The IKEA effect is a cognitive bias in which consumers place a disproportionately high value on products they partially created.
— @depthsofwikipedia via @eli8527
RIP Wassily Kandinsky
You would've loved Uber Eats
— @dank.lloyd.wright
I don't have a really good answer, except for the fact that I'm finding that I'm an earnest person.
— I (potentially paraphrased)*
And what he learned in the end was what he had already known before he ever got there. The only difference, but it was a large difference, was that now he had seen it with his own eyes.
— Paul Auster, Burning Boy: The Life and Work of Stephen Crane
They suffer through the same ordeal, but three of them will live and one of them will not. Why? Not only does the question not have an answer, it has no meaning. Billy Hawkins dies. Mourn him by remembering him, remember him by mourning him. And then, if you happen to be a person who writes, put him in your story and if your story from 1897 is good enough, it will go on being read for a long time to come.
— Paul Auster, Burning Boy: The Life and Work of Stephen Crane
The weakness of such highly individual work lies in its sucess by surprise. The words which astonish, the phrases which excite wonder and admiration, come eventually to seem tricky. They lose force with repetition and come at last to be distasteful.
— Garland, via Paul Auster, Burning Boy: The Life and Work of Stephen Crane
— Estimated Lifespan of one dollar bills, "U.S. Currency Education Program,"
About how you really define an individual as not just your own thoughts and your own self reflection, but we're almost, he argues, more defined by how other peopele see us. Like if you walked out into the world and say suddently nobody knew who you were or recognized you, you would be in some regards deceased.
— Chris Mason on Derek Parfit's Reasons and Persons, "Chris Mason: Space Travel, Colonization, and Long-Term Survival in Space | Lex Fridman Podcast #283"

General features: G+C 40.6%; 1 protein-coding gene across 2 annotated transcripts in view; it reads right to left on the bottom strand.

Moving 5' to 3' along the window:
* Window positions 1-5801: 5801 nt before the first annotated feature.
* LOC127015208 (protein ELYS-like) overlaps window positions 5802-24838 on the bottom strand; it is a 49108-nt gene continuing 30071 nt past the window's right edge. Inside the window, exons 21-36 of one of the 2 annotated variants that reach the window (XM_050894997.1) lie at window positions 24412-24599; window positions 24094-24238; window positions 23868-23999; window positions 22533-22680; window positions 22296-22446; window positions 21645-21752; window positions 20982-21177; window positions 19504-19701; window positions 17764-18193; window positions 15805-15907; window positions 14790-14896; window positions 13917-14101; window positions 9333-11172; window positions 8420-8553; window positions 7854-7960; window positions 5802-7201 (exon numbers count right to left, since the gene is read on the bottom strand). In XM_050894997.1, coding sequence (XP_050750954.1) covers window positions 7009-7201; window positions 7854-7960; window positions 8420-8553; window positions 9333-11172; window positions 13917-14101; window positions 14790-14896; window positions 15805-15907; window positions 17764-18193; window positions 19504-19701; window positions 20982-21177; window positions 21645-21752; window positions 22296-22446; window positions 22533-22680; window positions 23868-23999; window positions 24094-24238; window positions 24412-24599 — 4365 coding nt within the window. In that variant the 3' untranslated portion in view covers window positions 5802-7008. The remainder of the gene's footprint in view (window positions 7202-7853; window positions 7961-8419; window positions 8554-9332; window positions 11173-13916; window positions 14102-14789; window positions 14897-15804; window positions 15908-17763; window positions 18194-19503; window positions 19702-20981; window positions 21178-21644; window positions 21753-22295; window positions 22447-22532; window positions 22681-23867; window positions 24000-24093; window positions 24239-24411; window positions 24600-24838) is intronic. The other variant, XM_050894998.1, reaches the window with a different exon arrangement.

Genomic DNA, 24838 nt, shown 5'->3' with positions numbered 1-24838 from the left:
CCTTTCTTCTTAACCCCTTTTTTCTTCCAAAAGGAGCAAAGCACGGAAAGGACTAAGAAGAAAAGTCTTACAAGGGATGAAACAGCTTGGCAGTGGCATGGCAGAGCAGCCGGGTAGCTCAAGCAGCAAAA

If that is what existance requires, so be it.
— CR summing up my statement on 'meanings'*
And then Crane polishes off the sentance with this somewhat bizarre notion (made more bizarre by the fact that "juke" is probably a misprint of "duke").
— Paul Auster, Burning Boy: The Life and Work of Stephen Crane
Steak medium well.
— Mom's reply to "allergies or food restrictions?"
But the law had its comical aspects as well. In The Battle with the Slum (Macmillan, 1902), Jacob Riis reports on the invention of "brick sandwiches"—a single brick clamped between two slices of bread—which were placed on bars in mocking compliance with the statute.
— Paul Auster, Burning Boy: The Life and Work of Stephen Crane
A pun can live a long time and still have legs.
— L*
Mason says "bog is bog"
— Steph in a text sending photo of 7BOG419
Former president Donald Trump initially used the Century II felt tip pen, but then -- like so many facets of his presidency -- broke with tradition, instead preferring a Sharpie.
— Leah Asmelash, "Why do presidents use so many pens to sign documents — and what happens to them?," CNN
To be absolutely honest, no one cares about the camera. They care about the flash. This flash handle is something special.
— @roadshowpbs, clip with Graflex flash
Through the CARES Act, we sent every student a black and white printer.
— MassArt professor
In The Bitcoin Standard, I present the argument that money is always whatever is the hardest thing to make.
— Saifedean Ammous, "Saifedean Ammous: Bitcoin, Anarchy, and Austrian Economics | Lex Fridman Podcast #284"
But even better is the last sentance of the article—"In the back room of the saloon, the man with the ruffled beard was silently picking hieroglyphics out of his whiskers"—which is surely one of the most beguiling, crackpot sentances Crane ever wrote.
— Paul Auster, Burning Boy: The Life and Work of Stephen Crane
Getting your money's worth.
— L*